Data Integration: Hand-coding Using ETL Tools

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Data Integration: Hand-coding Using ETL Tools

Hand-stop We are creatures of habit. It’s not easy to stop doing something the way we’ve always done it. Especially when we think we are right (but actually we’re not). Let’s explain.

I have discussed (some might say preached) in many posts, articles, webinars, podcasts, classes and client discussions that for any recurring data integration tasks IT should use an Extract, Transform and Load (ETL)  tool.

This certainly has been the best practice for enterprise data warehousing projects in the Fortune 1000. This is where I got my early experience in data integration and got to use the ETL tools that annually rank in Gartner’s Upper Magic Quadrant and Forrester’s Top Wave. These ETL tools enabled IT groups and SI (system integrator) project teams to tackle data integration challenges too complex and extensive for hand-coding. 

However, while the enterprise data warehousing  projects were being developed with enterprise class ETL tools, most Fortune 1000 departmental projects and small to medium business (SMB) companies were hand-coding their data-integration processes.

IT groups choose to hand-code because for quite a while the enterprise class ETL tools they heard of were too expensive for their budgets.  In addition, these tools required dedicated, trained developers. Life in a small IT group means doing multiple tasks and never really having time to get training.  The result is millions of lines of hand-coded ETL in enterprises today —  most of which is not documented and took much longer to develop than it would have with an ETL tool.

Times are Changing

But times have changed. There are now very robust, affordable ETL tools that can easily handle any departmental or SMB data integration projects (and might even be able to handle some enterprise data warehouses too).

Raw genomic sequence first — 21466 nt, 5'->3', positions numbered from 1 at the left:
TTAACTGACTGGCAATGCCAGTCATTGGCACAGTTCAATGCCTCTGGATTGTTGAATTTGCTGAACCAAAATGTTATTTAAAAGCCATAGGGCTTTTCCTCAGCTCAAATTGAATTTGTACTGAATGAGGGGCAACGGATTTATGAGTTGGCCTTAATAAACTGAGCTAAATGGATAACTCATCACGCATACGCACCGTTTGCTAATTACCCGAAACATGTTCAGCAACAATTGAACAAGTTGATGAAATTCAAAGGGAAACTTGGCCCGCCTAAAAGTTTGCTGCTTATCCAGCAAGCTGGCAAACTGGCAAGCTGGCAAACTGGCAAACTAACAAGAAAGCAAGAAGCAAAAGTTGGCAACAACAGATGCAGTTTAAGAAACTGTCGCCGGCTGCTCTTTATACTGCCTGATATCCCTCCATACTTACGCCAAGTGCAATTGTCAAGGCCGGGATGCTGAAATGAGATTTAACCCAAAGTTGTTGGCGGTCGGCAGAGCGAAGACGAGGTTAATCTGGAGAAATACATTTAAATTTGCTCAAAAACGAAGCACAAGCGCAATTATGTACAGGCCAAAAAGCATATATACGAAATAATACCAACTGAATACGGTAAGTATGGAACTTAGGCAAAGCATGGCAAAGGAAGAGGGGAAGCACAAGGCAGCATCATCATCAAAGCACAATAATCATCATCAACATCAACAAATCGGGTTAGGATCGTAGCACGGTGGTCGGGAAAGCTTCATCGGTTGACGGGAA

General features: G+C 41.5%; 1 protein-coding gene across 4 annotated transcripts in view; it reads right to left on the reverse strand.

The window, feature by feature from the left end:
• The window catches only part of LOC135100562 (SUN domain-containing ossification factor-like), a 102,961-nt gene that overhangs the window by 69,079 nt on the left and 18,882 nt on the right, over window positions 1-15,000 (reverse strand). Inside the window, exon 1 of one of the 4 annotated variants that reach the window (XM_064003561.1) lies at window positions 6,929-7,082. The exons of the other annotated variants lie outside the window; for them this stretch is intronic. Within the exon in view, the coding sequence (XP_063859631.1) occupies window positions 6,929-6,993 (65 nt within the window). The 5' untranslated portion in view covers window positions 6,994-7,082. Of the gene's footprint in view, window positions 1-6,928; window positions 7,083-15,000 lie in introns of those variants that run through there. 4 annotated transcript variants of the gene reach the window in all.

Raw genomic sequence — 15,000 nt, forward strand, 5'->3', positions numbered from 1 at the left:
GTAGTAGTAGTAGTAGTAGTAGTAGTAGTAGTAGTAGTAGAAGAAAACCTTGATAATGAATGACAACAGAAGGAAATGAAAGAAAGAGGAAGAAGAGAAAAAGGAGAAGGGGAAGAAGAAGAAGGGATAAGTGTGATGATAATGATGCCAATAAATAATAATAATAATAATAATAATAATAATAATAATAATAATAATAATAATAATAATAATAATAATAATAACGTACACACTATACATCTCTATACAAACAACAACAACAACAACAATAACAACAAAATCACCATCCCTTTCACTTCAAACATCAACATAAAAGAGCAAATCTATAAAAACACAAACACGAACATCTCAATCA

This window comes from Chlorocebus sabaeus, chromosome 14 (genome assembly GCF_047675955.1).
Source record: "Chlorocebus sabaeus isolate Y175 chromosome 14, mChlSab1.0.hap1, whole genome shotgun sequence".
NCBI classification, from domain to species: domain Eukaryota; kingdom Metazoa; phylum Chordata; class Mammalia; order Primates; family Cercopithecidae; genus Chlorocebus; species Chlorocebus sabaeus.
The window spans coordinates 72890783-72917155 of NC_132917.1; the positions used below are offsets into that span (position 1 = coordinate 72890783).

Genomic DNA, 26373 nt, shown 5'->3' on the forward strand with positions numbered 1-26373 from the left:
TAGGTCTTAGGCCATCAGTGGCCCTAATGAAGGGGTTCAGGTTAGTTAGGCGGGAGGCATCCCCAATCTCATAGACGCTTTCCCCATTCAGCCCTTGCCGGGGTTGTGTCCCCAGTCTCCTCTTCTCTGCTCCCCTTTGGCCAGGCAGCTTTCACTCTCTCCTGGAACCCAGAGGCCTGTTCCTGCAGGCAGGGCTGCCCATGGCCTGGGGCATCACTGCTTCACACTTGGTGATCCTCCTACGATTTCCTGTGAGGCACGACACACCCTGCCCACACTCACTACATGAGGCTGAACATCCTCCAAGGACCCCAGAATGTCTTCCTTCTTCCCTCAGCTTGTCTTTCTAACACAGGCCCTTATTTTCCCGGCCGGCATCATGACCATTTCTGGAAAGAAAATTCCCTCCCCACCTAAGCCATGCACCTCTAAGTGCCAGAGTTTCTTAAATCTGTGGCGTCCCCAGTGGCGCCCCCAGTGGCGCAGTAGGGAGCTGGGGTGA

In fact, two classes of ETL tools are free (or almost so). First, database vendors have “bundled” ETL tools with their databases. Although initially these tools were very simplistic they have expanded over the years have quite robust functionality. Second, open source software (OSS) ETL tools have also emerged and are capable of handling many departmental and SMB needs.

The emergence of these tools has broken through the pricing barrier with ETL tools that are not only quite capable,  but not difficult for a small IT staff to learn. I have been advocating these tools in the departmental and SMB data integration market for years. The good news is these tools are picking up converts but the bad news is IT may not be using these tools as well as they might.


Stay tuned for my next post, where I continue this discussion with Hand-Coding: What Went Wrong and How to Avoid Repeating History’s Mistakes

4 Comments

  1. Justin says:

    I’ve seen eaxctly those problems. I then came across Talend first as an open source tool but then we decieded to pay for the additional functionality in the commercial version – its as good as the others in Gartners magic quadrant but at a fraction of the cost. Take a look and you won’t be disappointed.

  2. Rick Sherman says:

    Justin,